He was a rough-and-tumble bronc rider — a tall, lanky guy who followed the rodeo. With a swagger to complement his Wranglers and spurs, there wasn’t a man around who enjoyed the thrill more.
“I was a cowboy,” Micah Smith said as he reminisced about his rowdy youth in West Richland and south of Kennewick. “That’s a domestic way of saying I was wild.”
But God was about to rein in the direction of the then 23-year-old and move him to a new path — one that would make a difference around the world.
“I was working out at Hanford and this guy would tell me about Jesus,” said Micah, recalling his job as a pipefitter on the nuclear reservation and a persistent co-worker. “I’d be rude and say, ‘That works for you, but I’m not interested.’ But I could see he was different, he had light.”
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Micah remembers how it spurred him to study other religions, even positive thinking, but ultimately he felt an emptiness. Then on a late Saturday night in 1979, he had what he describes as a “Road to Damascus” experience.
“I was alone in the living room listening to the song Amazing Grace on the radio,” Micah said about the memory and the exact moment he verbally challenged God and his existence. “And the spirit of God came into the living room — an overwhelming love. And not only a love, but all this feeling of weight and burdens fell away.”
When Micah rushed into the bedroom to tell his sleeping wife, Nancy thought he had been drinking. But from that night on, he was radically transformed, a difference that didn’t go unnoticed by Nancy or his co-workers.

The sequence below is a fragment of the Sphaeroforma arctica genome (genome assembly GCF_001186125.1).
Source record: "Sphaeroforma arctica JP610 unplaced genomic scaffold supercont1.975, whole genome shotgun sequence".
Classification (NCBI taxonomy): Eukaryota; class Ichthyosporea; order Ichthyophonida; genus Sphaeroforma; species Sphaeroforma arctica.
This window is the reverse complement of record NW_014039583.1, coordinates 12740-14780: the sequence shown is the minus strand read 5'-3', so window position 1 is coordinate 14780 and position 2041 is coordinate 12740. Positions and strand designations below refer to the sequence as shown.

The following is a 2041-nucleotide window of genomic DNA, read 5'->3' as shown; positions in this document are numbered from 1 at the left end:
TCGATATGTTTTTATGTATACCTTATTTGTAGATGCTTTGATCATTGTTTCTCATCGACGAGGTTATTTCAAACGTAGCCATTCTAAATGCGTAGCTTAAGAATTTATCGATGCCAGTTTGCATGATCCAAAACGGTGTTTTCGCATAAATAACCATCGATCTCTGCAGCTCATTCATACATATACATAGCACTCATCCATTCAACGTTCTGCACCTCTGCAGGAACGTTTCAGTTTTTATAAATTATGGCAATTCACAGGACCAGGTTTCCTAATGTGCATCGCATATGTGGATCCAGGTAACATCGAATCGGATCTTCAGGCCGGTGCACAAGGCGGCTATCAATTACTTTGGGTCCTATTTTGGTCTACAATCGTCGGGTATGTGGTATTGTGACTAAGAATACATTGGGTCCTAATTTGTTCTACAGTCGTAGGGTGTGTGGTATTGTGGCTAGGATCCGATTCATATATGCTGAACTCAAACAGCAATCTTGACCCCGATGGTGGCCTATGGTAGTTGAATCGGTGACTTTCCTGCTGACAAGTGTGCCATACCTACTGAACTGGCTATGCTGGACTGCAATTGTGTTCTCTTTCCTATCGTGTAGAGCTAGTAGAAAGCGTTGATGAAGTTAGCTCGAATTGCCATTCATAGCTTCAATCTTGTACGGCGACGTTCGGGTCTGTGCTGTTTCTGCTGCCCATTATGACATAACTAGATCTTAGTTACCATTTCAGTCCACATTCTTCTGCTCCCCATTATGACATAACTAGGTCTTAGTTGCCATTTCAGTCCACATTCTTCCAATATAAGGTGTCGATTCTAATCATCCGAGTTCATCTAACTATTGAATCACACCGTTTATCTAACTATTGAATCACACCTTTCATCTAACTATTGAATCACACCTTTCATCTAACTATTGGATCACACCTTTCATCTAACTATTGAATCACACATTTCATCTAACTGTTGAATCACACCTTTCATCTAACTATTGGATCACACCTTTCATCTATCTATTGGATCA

“I went into work Monday and guys said, ‘You look younger, you look different,’ ” Micah said.
Not long after, the former cowboy became a preacher – a church pastor teaching the very message he had once rejected.
But God had even more in mind for this man’s life-purpose.
In 2002, Micah founded Global Gateway Network, a ministry he and his wife, Nancy, share that “has a passion for helping the hurting in remote parts of the world,” their website says.
This nonprofit Christian humanitarian organization works to send medical teams to care for the sick, volunteers to build homes for orphaned children, drill wells and develop clean water systems, including teaching agricultural skills.
From North Africa to India, the Middle East to Southeast Asia, the couple is passionate about changing lives and meeting the basic needs of indigenous people in crisis. To make life better for the poorest of poor is the mission.
It’s a huge arena Micah Smith never could have imagined when he was a young wild cowboy. But nowadays instead of following the rodeo, he follows the heart of God.